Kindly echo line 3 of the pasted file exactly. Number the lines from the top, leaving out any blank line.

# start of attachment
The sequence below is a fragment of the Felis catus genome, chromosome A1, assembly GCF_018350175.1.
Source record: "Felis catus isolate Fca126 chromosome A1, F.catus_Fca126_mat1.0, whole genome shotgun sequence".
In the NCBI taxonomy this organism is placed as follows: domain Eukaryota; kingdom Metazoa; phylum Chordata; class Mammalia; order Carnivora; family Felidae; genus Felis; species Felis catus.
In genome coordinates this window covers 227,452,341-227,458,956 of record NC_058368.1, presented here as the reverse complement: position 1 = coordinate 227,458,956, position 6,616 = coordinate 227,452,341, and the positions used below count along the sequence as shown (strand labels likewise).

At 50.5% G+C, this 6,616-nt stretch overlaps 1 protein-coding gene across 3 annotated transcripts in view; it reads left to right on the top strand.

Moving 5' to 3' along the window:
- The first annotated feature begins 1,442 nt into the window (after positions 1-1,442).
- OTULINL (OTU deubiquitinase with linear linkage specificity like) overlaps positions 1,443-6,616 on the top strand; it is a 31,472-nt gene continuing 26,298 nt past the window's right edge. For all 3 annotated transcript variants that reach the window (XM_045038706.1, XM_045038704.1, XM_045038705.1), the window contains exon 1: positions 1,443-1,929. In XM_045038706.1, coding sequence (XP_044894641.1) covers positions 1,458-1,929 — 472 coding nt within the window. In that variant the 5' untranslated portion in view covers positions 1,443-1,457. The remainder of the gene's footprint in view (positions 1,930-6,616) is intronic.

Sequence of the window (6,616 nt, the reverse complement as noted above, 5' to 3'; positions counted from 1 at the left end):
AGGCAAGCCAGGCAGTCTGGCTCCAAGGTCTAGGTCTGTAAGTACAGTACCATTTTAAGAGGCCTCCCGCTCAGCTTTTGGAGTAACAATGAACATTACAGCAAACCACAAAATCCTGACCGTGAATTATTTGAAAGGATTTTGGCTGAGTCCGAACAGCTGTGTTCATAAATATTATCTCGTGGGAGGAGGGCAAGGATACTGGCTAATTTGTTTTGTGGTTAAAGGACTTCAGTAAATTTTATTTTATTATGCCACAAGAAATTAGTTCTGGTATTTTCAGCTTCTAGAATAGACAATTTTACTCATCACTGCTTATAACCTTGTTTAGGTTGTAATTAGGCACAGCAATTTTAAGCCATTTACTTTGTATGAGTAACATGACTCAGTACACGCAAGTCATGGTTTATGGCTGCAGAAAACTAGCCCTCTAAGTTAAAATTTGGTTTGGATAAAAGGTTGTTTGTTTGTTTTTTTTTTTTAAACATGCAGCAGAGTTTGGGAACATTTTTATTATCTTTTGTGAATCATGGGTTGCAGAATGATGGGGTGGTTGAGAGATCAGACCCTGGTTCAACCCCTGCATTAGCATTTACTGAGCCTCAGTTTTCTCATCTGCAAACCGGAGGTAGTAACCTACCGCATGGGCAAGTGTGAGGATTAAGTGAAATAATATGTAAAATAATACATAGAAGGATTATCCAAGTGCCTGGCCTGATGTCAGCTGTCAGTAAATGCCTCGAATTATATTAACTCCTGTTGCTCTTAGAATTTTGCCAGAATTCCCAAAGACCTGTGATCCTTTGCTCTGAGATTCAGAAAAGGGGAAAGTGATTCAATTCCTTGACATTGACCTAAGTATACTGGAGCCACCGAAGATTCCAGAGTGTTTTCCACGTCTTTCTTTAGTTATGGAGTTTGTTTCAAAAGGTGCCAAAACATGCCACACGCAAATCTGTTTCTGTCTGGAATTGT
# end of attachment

In the NCBI taxonomy this organism is placed as follows: domain Eukaryota; kingdom Metazoa; phylum Chordata; class Mammalia; order Carnivora; family Felidae; genus Felis; species Felis catus.